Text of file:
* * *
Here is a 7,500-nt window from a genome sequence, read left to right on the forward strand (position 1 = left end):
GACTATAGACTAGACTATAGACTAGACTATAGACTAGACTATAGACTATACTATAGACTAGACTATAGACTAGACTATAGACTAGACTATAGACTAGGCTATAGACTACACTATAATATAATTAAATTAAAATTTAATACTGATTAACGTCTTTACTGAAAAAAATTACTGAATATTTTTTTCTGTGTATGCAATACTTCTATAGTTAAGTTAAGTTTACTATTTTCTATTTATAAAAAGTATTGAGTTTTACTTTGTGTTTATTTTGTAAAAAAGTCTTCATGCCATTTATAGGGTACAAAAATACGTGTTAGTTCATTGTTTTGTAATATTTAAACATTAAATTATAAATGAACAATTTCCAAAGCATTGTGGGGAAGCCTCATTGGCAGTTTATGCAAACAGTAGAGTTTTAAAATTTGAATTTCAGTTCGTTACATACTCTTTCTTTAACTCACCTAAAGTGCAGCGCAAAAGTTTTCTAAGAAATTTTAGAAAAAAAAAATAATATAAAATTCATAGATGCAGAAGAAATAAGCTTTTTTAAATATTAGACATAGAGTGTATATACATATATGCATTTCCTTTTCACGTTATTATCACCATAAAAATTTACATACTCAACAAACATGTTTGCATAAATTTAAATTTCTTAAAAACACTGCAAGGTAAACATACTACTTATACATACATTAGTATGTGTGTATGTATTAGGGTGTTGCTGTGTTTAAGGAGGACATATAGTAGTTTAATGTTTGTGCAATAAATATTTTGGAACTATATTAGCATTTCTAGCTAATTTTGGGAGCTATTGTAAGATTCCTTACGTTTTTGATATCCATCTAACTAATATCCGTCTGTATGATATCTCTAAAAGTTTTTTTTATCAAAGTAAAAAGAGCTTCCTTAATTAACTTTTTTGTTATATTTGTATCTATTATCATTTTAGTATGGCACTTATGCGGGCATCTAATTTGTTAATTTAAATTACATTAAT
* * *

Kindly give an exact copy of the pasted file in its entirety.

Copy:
Here is a 7,500-nt window from a genome sequence, read left to right on the forward strand (position 1 = left end):
GACTATAGACTAGACTATAGACTAGACTATAGACTAGACTATAGACTATACTATAGACTAGACTATAGACTAGACTATAGACTAGACTATAGACTAGGCTATAGACTACACTATAATATAATTAAATTAAAATTTAATACTGATTAACGTCTTTACTGAAAAAAATTACTGAATATTTTTTTCTGTGTATGCAATACTTCTATAGTTAAGTTAAGTTTACTATTTTCTATTTATAAAAAGTATTGAGTTTTACTTTGTGTTTATTTTGTAAAAAAGTCTTCATGCCATTTATAGGGTACAAAAATACGTGTTAGTTCATTGTTTTGTAATATTTAAACATTAAATTATAAATGAACAATTTCCAAAGCATTGTGGGGAAGCCTCATTGGCAGTTTATGCAAACAGTAGAGTTTTAAAATTTGAATTTCAGTTCGTTACATACTCTTTCTTTAACTCACCTAAAGTGCAGCGCAAAAGTTTTCTAAGAAATTTTAGAAAAAAAAAATAATATAAAATTCATAGATGCAGAAGAAATAAGCTTTTTTAAATATTAGACATAGAGTGTATATACATATATGCATTTCCTTTTCACGTTATTATCACCATAAAAATTTACATACTCAACAAACATGTTTGCATAAATTTAAATTTCTTAAAAACACTGCAAGGTAAACATACTACTTATACATACATTAGTATGTGTGTATGTATTAGGGTGTTGCTGTGTTTAAGGAGGACATATAGTAGTTTAATGTTTGTGCAATAAATATTTTGGAACTATATTAGCATTTCTAGCTAATTTTGGGAGCTATTGTAAGATTCCTTACGTTTTTGATATCCATCTAACTAATATCCGTCTGTATGATATCTCTAAAAGTTTTTTTTATCAAAGTAAAAAGAGCTTCCTTAATTAACTTTTTTGTTATATTTGTATCTATTATCATTTTAGTATGGCACTTATGCGGGCATCTAATTTGTTAATTTAAATTACATTAAT